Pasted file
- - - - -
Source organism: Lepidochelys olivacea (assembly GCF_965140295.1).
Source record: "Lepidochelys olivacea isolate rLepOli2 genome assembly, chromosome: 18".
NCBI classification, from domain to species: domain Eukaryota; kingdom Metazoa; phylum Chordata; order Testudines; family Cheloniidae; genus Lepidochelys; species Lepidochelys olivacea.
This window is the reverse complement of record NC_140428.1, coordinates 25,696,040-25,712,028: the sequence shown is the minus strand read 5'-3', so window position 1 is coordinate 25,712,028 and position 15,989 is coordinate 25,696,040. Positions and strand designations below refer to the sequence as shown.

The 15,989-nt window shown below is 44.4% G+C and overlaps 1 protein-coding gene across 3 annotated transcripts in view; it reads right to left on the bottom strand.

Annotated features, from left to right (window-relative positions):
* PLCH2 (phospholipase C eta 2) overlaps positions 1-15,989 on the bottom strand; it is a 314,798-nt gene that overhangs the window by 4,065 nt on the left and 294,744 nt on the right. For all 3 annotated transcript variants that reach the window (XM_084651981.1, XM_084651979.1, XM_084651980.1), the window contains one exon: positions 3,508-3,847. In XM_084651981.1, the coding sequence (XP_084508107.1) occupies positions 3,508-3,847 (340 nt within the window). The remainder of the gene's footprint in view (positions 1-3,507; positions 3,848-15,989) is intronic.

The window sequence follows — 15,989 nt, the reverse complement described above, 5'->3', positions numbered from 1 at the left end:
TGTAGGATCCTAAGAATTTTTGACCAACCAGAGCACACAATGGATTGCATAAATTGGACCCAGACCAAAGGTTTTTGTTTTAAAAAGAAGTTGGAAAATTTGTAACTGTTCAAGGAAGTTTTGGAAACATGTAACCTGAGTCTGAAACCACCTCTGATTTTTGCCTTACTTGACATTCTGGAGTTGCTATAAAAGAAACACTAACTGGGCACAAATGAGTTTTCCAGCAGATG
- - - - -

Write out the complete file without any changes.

Source organism: Lepidochelys olivacea (assembly GCF_965140295.1).
Source record: "Lepidochelys olivacea isolate rLepOli2 genome assembly, chromosome: 18".
NCBI classification, from domain to species: domain Eukaryota; kingdom Metazoa; phylum Chordata; order Testudines; family Cheloniidae; genus Lepidochelys; species Lepidochelys olivacea.
This window is the reverse complement of record NC_140428.1, coordinates 25,696,040-25,712,028: the sequence shown is the minus strand read 5'-3', so window position 1 is coordinate 25,712,028 and position 15,989 is coordinate 25,696,040. Positions and strand designations below refer to the sequence as shown.

The 15,989-nt window shown below is 44.4% G+C and overlaps 1 protein-coding gene across 3 annotated transcripts in view; it reads right to left on the bottom strand.

Annotated features, from left to right (window-relative positions):
* PLCH2 (phospholipase C eta 2) overlaps positions 1-15,989 on the bottom strand; it is a 314,798-nt gene that overhangs the window by 4,065 nt on the left and 294,744 nt on the right. For all 3 annotated transcript variants that reach the window (XM_084651981.1, XM_084651979.1, XM_084651980.1), the window contains one exon: positions 3,508-3,847. In XM_084651981.1, the coding sequence (XP_084508107.1) occupies positions 3,508-3,847 (340 nt within the window). The remainder of the gene's footprint in view (positions 1-3,507; positions 3,848-15,989) is intronic.

The window sequence follows — 15,989 nt, the reverse complement described above, 5'->3', positions numbered from 1 at the left end:
TGTAGGATCCTAAGAATTTTTGACCAACCAGAGCACACAATGGATTGCATAAATTGGACCCAGACCAAAGGTTTTTGTTTTAAAAAGAAGTTGGAAAATTTGTAACTGTTCAAGGAAGTTTTGGAAACATGTAACCTGAGTCTGAAACCACCTCTGATTTTTGCCTTACTTGACATTCTGGAGTTGCTATAAAAGAAACACTAACTGGGCACAAATGAGTTTTCCAGCAGATG